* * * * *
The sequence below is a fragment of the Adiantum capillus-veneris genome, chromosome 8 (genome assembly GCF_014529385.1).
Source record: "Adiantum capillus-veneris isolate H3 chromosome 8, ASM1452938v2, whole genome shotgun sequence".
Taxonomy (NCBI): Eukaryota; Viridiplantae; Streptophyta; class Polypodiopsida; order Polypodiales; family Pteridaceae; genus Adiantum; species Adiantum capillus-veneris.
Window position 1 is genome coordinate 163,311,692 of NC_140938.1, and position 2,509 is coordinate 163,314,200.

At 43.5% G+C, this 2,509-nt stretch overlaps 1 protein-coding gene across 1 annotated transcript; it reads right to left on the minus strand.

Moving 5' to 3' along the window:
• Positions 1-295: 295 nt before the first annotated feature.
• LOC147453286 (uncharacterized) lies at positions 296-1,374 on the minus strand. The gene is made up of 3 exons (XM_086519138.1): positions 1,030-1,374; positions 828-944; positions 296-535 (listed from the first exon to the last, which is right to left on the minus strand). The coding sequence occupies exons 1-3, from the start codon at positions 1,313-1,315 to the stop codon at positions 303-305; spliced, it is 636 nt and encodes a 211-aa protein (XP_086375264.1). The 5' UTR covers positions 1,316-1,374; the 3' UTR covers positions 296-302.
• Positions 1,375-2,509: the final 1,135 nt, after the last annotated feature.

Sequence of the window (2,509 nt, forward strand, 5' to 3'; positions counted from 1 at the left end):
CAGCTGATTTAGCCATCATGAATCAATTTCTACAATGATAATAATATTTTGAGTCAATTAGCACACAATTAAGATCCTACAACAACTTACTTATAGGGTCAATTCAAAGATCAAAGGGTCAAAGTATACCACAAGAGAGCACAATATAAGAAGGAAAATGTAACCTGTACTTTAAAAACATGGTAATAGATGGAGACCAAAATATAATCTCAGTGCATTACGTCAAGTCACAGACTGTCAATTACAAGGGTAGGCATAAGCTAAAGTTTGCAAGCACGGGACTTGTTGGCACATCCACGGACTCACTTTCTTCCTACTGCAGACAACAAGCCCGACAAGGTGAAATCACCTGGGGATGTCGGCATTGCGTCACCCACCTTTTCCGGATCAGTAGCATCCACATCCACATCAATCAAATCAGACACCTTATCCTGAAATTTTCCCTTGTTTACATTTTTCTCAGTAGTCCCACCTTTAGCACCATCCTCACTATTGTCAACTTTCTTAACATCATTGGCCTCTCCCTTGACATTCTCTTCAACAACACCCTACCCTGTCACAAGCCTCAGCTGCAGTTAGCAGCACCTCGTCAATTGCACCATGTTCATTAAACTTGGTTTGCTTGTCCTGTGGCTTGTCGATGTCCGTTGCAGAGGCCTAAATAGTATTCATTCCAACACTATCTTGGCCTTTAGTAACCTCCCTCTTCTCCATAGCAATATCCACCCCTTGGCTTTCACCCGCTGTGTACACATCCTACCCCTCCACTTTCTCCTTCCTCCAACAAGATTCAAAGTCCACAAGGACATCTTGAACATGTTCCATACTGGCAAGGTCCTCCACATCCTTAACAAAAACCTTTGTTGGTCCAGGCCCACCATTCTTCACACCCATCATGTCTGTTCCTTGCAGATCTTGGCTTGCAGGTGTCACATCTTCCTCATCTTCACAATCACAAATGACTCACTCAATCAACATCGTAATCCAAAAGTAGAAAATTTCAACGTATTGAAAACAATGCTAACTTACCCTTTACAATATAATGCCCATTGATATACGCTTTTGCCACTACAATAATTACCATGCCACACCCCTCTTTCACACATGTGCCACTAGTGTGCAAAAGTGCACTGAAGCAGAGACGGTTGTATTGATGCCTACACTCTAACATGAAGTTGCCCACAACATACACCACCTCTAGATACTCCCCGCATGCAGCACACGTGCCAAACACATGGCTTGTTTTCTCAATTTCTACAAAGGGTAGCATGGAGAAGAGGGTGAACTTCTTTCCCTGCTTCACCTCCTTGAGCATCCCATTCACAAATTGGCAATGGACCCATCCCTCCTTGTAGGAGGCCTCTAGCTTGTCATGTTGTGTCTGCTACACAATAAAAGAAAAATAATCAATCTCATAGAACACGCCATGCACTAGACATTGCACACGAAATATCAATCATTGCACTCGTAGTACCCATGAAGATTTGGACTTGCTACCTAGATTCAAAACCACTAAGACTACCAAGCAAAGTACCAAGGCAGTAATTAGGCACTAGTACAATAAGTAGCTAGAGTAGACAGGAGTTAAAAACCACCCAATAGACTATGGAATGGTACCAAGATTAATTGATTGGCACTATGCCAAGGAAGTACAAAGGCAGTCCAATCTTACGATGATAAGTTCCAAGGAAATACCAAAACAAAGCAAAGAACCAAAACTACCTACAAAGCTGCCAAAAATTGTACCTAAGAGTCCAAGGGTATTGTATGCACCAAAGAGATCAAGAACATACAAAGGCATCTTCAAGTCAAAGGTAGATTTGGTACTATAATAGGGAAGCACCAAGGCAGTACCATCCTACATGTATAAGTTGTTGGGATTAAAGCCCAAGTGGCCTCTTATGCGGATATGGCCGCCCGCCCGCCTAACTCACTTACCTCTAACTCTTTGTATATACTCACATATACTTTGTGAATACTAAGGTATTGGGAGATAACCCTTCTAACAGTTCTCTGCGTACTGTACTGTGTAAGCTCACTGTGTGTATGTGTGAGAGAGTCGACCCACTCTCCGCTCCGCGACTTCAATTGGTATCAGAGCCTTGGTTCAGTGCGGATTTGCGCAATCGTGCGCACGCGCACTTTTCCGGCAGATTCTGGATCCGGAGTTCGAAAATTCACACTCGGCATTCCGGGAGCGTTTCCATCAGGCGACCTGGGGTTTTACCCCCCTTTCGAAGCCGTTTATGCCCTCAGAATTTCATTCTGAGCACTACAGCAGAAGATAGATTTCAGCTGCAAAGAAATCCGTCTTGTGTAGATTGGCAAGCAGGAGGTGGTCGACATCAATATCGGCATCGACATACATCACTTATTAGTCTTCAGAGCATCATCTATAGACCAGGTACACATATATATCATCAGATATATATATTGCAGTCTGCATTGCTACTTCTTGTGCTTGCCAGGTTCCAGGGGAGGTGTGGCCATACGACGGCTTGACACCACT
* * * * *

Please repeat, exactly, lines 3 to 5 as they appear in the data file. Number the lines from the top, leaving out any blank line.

Taxonomy (NCBI): Eukaryota; Viridiplantae; Streptophyta; class Polypodiopsida; order Polypodiales; family Pteridaceae; genus Adiantum; species Adiantum capillus-veneris.
Window position 1 is genome coordinate 163,311,692 of NC_140938.1, and position 2,509 is coordinate 163,314,200.

At 43.5% G+C, this 2,509-nt stretch overlaps 1 protein-coding gene across 1 annotated transcript; it reads right to left on the minus strand.